18.104.22.168 Scenarios for air pollutants and other radiative substances
Sulphur dioxide emission scenarios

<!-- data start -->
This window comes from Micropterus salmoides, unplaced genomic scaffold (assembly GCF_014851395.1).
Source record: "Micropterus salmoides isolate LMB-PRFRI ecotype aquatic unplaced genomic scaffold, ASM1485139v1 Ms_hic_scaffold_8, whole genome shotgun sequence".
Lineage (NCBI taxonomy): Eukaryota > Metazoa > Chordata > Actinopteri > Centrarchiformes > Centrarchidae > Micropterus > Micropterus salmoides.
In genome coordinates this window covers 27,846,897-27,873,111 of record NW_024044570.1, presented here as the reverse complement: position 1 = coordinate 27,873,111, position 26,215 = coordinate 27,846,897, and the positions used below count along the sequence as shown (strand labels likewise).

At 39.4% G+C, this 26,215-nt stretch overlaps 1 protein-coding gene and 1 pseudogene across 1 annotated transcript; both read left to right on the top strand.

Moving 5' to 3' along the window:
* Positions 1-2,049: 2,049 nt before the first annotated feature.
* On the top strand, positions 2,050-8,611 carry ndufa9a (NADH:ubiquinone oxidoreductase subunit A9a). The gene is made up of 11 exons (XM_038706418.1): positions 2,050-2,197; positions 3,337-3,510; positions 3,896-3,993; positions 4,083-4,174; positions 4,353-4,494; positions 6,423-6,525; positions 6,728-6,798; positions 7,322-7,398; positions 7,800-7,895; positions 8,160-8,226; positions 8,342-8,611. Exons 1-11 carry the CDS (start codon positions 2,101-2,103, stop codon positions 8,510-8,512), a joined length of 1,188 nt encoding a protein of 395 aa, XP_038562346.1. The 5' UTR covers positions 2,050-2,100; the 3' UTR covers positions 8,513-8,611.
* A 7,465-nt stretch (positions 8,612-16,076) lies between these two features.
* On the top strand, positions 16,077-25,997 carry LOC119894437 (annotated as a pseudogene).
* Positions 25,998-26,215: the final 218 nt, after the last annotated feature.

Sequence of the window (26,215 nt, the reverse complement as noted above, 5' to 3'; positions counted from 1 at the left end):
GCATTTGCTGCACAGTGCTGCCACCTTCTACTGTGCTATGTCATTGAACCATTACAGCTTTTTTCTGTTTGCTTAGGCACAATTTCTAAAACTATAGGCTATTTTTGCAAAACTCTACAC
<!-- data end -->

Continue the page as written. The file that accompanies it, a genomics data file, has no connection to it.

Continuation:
Sulphur emissions are relevant for climate change modelling as they contribute to the formation of aerosols, which affect precipitation patterns and, taken together, reduce radiative forcing. Sulphur emissions also contribute to regional and local air pollution. Global sulphur dioxide emissions have grown approximately in parallel with the increase in fossil fuel use (Smith et al., 2001, 2004; Stern, 2005). However, since around the late 1970s, the growth in emissions has slowed considerably (Grübler, 2002). Implementation of emissions controls, a shift to lower sulphur fuels in most industrialized countries, and the economic transition process in Eastern Europe and the Former Soviet Union have contributed to the lowering of global sulphur emissions (Smith et al., 2001). Conversely, with accelerated economic development, the growth of sulphur emissions in many parts of Asia has been high in recent decades, although growth rates have moderated recently (Streets et al., 2000; Stern, 2005; Cofala et al., 2006; Smith et al., 2004). A review of the recent literature indicates that there is some uncertainty concerning present global anthropogenic sulphur emissions, with estimates for the year 2000 ranging between 55.2 MtS (Stern, 2005), 57.5 MtS (Cofala et al., 2006) and 62 MtS (Smith et al., 2004).